"Meier-Gorlin syndrome mutations disrupt an Orc1 CDK inhibitory domain and cause centrosome reduplication" appears online a head of print on August 14, 2012 in Genes & Development. The authors are: Manzar Hossain and Bruce Stillman. The paper can be viewed online at:

This research was supported by a grant from the National Cancer Institute [CA13106].

About Cold Spring Harbor Laboratory Founded in 1890, Cold Spring Harbor Laboratory (CSHL) has shaped contemporary biomedical research and education with programs in cancer, neuroscience, plant biology and quantitative biology. CSHL is ranked number one in the world by Thomson Reuters for impact of its research in molecular biology and genetics. The Laboratory has been home to eight Nobel Prize winners. Today, CSHL's multidisciplinary scientific community is more than 360 scientists strong and its Meetings & Courses program hosts more than 12,500 scientists from around the world each year to its Long Island campus and its China center. Tens of thousands more benefit from the research, reviews, and ideas published in journals and books distributed internationally by CSHL Press. The Laboratory's education arm also includes a graduate school and programs for undergraduates as well as middle and high school students and teachers. CSHL is a private, not-for-profit institution on the north shore of Long Island. For more information, visit

Peter Tarr | EurekAlert!
Further information:

More articles from Life Sciences:

nachricht Don't Give the Slightest Chance to Toxic Elements in Medicinal Products
23.03.2018 | Physikalisch-Technische Bundesanstalt (PTB)

nachricht North and South Cooperation to Combat Tuberculosis
22.03.2018 | Universität Zürich

All articles from Life Sciences >>>

The most recent press releases about innovation >>>

Die letzten 5 Focus-News des innovations-reports im Überblick:

Im Focus: Space observation with radar to secure Germany's space infrastructure

Satellites in near-Earth orbit are at risk due to the steady increase in space debris. But their mission in the areas of telecommunications, navigation or weather forecasts is essential for society. Fraunhofer FHR therefore develops radar-based systems which allow the detection, tracking and cataloging of even the smallest particles of debris. Satellite operators who have access to our data are in a better position to plan evasive maneuvers and prevent destructive collisions. From April, 25-29 2018, Fraunhofer FHR and its partners will exhibit the complementary radar systems TIRA and GESTRA as well as the latest radar techniques for space observation across three stands at the ILA Berlin.

The "traffic situation" in space is very tense: the Earth is currently being orbited not only by countless satellites but also by a large volume of space...

Im Focus: Researchers Discover New Anti-Cancer Protein

An international team of researchers has discovered a new anti-cancer protein. The protein, called LHPP, prevents the uncontrolled proliferation of cancer cells in the liver. The researchers led by Prof. Michael N. Hall from the Biozentrum, University of Basel, report in “Nature” that LHPP can also serve as a biomarker for the diagnosis and prognosis of liver cancer.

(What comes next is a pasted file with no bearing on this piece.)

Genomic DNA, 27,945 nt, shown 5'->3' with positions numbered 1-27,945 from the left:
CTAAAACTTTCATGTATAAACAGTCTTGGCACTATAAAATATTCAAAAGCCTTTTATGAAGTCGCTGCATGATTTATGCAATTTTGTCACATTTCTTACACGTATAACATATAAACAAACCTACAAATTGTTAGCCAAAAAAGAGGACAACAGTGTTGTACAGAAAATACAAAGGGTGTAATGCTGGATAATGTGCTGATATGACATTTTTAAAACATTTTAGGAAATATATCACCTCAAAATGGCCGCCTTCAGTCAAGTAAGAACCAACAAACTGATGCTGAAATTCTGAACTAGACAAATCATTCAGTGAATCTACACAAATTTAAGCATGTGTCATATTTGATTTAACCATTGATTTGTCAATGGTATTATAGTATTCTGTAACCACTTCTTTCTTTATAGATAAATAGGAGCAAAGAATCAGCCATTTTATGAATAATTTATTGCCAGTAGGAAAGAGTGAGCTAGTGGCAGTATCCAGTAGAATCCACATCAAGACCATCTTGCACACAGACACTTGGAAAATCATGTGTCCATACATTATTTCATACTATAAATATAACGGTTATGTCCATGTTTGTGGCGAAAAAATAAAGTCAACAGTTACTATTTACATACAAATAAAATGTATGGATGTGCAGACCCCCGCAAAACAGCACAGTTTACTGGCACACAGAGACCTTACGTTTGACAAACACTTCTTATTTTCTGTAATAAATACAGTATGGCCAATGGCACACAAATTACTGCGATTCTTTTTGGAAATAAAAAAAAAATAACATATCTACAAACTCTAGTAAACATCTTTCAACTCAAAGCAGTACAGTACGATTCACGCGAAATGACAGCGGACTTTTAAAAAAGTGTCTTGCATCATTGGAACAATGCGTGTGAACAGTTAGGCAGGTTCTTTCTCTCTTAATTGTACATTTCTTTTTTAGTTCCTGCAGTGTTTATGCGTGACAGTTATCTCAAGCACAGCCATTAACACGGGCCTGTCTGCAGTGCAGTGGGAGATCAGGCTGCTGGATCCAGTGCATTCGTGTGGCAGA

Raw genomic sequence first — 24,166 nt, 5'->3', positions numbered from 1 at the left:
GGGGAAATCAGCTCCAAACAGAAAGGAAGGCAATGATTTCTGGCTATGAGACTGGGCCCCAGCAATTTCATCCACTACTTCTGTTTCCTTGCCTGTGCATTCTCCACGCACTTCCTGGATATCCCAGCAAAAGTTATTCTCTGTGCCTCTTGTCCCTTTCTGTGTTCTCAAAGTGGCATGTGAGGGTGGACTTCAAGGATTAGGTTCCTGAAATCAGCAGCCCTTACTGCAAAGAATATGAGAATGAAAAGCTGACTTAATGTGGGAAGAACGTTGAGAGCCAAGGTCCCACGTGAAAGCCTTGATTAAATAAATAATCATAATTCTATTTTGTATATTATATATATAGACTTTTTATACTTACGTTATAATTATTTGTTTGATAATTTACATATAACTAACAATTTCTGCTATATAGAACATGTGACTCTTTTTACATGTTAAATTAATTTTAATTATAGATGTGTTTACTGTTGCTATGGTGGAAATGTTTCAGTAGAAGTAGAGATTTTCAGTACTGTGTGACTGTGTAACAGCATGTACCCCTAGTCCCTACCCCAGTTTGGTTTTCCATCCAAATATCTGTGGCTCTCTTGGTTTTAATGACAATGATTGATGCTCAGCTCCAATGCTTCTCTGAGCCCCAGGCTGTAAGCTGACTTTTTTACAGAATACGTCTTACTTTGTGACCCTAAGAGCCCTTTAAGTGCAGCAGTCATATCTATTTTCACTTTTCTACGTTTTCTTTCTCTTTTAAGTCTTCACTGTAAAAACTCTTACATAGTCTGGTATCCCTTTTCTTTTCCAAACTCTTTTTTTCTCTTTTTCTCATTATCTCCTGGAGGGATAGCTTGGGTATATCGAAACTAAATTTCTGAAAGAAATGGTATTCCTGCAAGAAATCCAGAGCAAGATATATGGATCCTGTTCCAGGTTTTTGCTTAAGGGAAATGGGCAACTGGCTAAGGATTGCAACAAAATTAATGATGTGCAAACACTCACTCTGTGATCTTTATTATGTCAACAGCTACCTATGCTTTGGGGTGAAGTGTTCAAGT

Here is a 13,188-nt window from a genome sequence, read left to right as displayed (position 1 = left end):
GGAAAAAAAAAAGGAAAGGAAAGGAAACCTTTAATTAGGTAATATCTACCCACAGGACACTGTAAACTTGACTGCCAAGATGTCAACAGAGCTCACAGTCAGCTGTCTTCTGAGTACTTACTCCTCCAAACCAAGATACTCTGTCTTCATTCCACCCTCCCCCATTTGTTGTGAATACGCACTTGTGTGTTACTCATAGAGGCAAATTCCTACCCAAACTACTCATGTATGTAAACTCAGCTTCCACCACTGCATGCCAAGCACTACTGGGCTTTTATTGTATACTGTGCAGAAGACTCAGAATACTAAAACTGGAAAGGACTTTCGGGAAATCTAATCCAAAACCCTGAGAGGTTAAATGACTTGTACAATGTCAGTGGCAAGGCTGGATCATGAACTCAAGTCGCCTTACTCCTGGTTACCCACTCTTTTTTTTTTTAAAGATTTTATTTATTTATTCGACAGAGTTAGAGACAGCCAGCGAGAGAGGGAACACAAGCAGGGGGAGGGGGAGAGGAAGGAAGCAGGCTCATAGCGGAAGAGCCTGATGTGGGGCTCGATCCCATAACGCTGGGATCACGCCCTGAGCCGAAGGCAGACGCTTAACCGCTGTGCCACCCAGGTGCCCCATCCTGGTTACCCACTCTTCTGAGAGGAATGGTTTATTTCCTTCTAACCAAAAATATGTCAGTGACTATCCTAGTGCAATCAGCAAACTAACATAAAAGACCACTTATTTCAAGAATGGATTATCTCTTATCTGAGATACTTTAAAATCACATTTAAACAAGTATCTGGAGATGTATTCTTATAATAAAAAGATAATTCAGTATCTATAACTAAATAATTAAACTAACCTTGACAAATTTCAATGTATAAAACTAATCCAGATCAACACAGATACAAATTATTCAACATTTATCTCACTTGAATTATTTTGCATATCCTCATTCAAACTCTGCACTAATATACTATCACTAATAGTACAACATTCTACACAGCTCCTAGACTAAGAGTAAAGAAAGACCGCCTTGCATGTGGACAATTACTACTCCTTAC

The incidence of liver cancer, also known as hepatocellular carcinoma, is steadily increasing. In the last twenty years, the number of cases has almost doubled...

Im Focus: Researchers at Fraunhofer monitor re-entry of Chinese space station Tiangong-1

In just a few weeks from now, the Chinese space station Tiangong-1 will re-enter the Earth's atmosphere where it will to a large extent burn up. It is possible that some debris will reach the Earth's surface. Tiangong-1 is orbiting the Earth uncontrolled at a speed of approx. 29,000 km/h.Currently the prognosis relating to the time of impact currently lies within a window of several days. The scientists at Fraunhofer FHR have already been monitoring Tiangong-1 for a number of weeks with their TIRA system, one of the most powerful space observation radars in the world, with a view to supporting the German Space Situational Awareness Center and the ESA with their re-entry forecasts.

Following the loss of radio contact with Tiangong-1 in 2016 and due to the low orbital height, it is now inevitable that the Chinese space station will...

Im Focus: Alliance „OLED Licht Forum“ – Key partner for OLED lighting solutions

Fraunhofer Institute for Organic Electronics, Electron Beam and Plasma Technology FEP, provider of research and development services for OLED lighting solutions, announces the founding of the “OLED Licht Forum” and presents latest OLED design and lighting solutions during light+building, from March 18th – 23rd, 2018 in Frankfurt a.M./Germany, at booth no. F91 in Hall 4.0.

They are united in their passion for OLED (organic light emitting diodes) lighting with all of its unique facets and application possibilities. Thus experts in...

Im Focus: Mars' oceans formed early, possibly aided by massive volcanic eruptions

Oceans formed before Tharsis and evolved together, shaping climate history of Mars

A new scenario seeking to explain how Mars' putative oceans came and went over the last 4 billion years implies that the oceans formed several hundred million...

All Focus news of the innovation-report >>>



Industry & Economy
Event News

New solar solutions for sustainable buildings and cities

23.03.2018 | Event News

Virtual reality conference comes to Reutlingen

19.03.2018 | Event News

Ultrafast Wireless and Chip Design at the DATE Conference in Dresden

16.03.2018 | Event News

Latest News

For graphite pellets, just add elbow grease

23.03.2018 | Materials Sciences

Unique communication strategy discovered in stem cell pathway controlling plant growth

23.03.2018 | Agricultural and Forestry Science

Sharpening the X-ray view of the nanocosm

23.03.2018 | Physics and Astronomy

Science & Research
Overview of more VideoLinks >>>